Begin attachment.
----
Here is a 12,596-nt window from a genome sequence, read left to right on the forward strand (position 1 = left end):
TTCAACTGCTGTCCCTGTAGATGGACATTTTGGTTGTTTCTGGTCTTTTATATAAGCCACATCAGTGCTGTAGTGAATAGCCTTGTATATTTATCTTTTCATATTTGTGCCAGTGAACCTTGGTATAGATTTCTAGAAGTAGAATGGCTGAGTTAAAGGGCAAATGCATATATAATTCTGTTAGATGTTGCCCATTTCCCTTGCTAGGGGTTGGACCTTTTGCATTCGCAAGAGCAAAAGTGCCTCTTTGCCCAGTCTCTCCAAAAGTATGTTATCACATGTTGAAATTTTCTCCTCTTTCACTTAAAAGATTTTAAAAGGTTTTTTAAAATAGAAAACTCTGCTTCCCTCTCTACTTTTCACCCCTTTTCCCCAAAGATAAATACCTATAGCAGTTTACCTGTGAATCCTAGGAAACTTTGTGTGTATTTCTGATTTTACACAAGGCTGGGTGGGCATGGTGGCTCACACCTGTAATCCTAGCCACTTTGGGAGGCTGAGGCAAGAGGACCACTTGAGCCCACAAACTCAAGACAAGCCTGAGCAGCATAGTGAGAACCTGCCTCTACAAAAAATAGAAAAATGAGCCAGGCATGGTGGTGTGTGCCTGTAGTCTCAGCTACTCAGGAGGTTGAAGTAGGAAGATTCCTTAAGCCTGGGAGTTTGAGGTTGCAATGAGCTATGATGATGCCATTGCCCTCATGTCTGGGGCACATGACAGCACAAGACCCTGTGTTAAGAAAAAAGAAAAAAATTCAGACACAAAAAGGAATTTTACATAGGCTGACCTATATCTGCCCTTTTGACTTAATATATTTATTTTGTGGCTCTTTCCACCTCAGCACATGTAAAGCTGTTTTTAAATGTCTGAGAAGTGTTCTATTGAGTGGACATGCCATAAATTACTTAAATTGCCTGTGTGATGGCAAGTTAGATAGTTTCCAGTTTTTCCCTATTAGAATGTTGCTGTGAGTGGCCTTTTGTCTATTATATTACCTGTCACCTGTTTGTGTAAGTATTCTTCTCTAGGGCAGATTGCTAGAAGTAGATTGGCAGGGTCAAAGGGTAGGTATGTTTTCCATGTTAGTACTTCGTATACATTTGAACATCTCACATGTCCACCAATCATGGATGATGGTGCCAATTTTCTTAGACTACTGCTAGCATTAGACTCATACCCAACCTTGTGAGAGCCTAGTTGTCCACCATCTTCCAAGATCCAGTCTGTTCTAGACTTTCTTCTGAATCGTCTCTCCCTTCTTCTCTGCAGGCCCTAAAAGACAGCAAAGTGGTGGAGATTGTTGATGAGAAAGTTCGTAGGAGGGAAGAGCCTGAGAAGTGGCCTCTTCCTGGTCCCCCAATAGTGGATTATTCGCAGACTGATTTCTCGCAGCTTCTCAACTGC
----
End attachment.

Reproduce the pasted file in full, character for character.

Here is a 12,596-nt window from a genome sequence, read left to right on the forward strand (position 1 = left end):
TTCAACTGCTGTCCCTGTAGATGGACATTTTGGTTGTTTCTGGTCTTTTATATAAGCCACATCAGTGCTGTAGTGAATAGCCTTGTATATTTATCTTTTCATATTTGTGCCAGTGAACCTTGGTATAGATTTCTAGAAGTAGAATGGCTGAGTTAAAGGGCAAATGCATATATAATTCTGTTAGATGTTGCCCATTTCCCTTGCTAGGGGTTGGACCTTTTGCATTCGCAAGAGCAAAAGTGCCTCTTTGCCCAGTCTCTCCAAAAGTATGTTATCACATGTTGAAATTTTCTCCTCTTTCACTTAAAAGATTTTAAAAGGTTTTTTAAAATAGAAAACTCTGCTTCCCTCTCTACTTTTCACCCCTTTTCCCCAAAGATAAATACCTATAGCAGTTTACCTGTGAATCCTAGGAAACTTTGTGTGTATTTCTGATTTTACACAAGGCTGGGTGGGCATGGTGGCTCACACCTGTAATCCTAGCCACTTTGGGAGGCTGAGGCAAGAGGACCACTTGAGCCCACAAACTCAAGACAAGCCTGAGCAGCATAGTGAGAACCTGCCTCTACAAAAAATAGAAAAATGAGCCAGGCATGGTGGTGTGTGCCTGTAGTCTCAGCTACTCAGGAGGTTGAAGTAGGAAGATTCCTTAAGCCTGGGAGTTTGAGGTTGCAATGAGCTATGATGATGCCATTGCCCTCATGTCTGGGGCACATGACAGCACAAGACCCTGTGTTAAGAAAAAAGAAAAAAATTCAGACACAAAAAGGAATTTTACATAGGCTGACCTATATCTGCCCTTTTGACTTAATATATTTATTTTGTGGCTCTTTCCACCTCAGCACATGTAAAGCTGTTTTTAAATGTCTGAGAAGTGTTCTATTGAGTGGACATGCCATAAATTACTTAAATTGCCTGTGTGATGGCAAGTTAGATAGTTTCCAGTTTTTCCCTATTAGAATGTTGCTGTGAGTGGCCTTTTGTCTATTATATTACCTGTCACCTGTTTGTGTAAGTATTCTTCTCTAGGGCAGATTGCTAGAAGTAGATTGGCAGGGTCAAAGGGTAGGTATGTTTTCCATGTTAGTACTTCGTATACATTTGAACATCTCACATGTCCACCAATCATGGATGATGGTGCCAATTTTCTTAGACTACTGCTAGCATTAGACTCATACCCAACCTTGTGAGAGCCTAGTTGTCCACCATCTTCCAAGATCCAGTCTGTTCTAGACTTTCTTCTGAATCGTCTCTCCCTTCTTCTCTGCAGGCCCTAAAAGACAGCAAAGTGGTGGAGATTGTTGATGAGAAAGTTCGTAGGAGGGAAGAGCCTGAGAAGTGGCCTCTTCCTGGTCCCCCAATAGTGGATTATTCGCAGACTGATTTCTCGCAGCTTCTCAACTGC